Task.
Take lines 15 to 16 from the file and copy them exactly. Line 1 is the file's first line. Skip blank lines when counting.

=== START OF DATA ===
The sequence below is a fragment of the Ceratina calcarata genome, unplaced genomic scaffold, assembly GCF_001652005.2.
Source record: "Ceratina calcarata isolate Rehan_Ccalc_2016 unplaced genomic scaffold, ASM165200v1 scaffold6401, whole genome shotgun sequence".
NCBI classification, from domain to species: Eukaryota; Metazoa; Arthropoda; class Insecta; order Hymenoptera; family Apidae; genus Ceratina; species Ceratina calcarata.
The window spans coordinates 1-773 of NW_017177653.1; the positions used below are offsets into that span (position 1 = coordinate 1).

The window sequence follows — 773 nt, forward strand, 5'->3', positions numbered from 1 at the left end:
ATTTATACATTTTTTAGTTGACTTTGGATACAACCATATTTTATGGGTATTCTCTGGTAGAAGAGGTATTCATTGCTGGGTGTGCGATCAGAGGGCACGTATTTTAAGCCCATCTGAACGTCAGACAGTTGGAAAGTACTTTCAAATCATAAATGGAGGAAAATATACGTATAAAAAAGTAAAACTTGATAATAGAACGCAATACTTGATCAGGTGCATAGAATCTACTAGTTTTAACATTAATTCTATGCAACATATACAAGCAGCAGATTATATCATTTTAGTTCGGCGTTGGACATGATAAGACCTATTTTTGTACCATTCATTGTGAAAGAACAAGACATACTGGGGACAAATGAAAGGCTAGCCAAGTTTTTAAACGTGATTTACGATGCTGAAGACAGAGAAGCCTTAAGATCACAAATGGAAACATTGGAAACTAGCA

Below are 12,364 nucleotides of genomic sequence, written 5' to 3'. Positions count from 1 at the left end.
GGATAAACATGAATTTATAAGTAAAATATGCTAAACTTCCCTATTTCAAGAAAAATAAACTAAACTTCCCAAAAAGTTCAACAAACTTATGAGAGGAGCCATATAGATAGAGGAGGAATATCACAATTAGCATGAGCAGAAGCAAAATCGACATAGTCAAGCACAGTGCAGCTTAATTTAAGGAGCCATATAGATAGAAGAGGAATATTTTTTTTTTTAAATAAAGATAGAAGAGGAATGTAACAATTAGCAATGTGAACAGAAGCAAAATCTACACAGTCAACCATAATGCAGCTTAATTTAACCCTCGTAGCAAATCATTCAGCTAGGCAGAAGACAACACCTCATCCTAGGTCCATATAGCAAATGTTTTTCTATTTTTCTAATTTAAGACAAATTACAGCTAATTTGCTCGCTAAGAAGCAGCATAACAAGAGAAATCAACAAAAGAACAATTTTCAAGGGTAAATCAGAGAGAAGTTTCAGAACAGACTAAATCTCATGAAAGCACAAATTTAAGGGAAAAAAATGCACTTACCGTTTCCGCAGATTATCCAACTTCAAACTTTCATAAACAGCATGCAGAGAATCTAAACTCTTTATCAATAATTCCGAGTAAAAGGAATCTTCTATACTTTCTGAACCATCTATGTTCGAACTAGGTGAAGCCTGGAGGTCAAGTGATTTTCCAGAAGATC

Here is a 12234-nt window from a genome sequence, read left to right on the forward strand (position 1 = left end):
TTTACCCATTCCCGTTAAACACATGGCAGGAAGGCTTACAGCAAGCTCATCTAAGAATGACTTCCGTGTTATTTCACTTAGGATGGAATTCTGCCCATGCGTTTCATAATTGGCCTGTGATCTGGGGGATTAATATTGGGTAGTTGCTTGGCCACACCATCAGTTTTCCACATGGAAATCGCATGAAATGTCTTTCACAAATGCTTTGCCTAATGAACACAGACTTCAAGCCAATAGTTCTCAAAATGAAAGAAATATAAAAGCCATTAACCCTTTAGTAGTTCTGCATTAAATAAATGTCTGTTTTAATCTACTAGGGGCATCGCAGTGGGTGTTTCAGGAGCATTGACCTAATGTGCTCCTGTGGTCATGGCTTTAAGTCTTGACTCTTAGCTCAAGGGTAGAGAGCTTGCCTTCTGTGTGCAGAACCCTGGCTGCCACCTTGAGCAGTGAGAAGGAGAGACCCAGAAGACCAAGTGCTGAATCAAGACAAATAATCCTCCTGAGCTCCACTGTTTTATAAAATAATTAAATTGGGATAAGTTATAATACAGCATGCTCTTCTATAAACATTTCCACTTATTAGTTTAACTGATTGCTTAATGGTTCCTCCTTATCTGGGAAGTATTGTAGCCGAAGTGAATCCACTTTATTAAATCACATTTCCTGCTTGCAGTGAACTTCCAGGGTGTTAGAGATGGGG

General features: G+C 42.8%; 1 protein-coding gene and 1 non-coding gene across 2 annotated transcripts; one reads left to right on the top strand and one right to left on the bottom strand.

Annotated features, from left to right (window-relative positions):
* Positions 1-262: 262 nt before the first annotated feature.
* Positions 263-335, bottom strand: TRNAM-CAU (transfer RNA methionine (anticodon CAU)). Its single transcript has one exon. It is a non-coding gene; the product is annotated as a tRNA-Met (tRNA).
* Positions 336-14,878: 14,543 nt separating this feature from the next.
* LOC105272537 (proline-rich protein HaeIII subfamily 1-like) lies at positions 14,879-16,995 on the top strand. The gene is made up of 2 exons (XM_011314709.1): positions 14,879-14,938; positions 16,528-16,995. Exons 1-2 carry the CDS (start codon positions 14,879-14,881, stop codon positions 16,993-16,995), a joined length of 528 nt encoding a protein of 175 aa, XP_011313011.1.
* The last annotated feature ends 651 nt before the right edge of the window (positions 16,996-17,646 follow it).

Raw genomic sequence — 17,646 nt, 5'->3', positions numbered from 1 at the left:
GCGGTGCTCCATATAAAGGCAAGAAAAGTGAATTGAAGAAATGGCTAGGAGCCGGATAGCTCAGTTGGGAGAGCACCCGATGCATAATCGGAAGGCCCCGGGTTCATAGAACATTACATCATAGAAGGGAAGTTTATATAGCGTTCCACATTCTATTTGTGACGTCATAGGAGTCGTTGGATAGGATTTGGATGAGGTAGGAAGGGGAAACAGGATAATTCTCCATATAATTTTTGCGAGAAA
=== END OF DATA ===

* Positions 336-14,878: 14,543 nt separating this feature from the next.
* LOC105272537 (proline-rich protein HaeIII subfamily 1-like) lies at positions 14,879-16,995 on the top strand. The gene is made up of 2 exons (XM_011314709.1): positions 14,879-14,938; positions 16,528-16,995. Exons 1-2 carry the CDS (start codon positions 14,879-14,881, stop codon positions 16,993-16,995), a joined length of 528 nt encoding a protein of 175 aa, XP_011313011.1.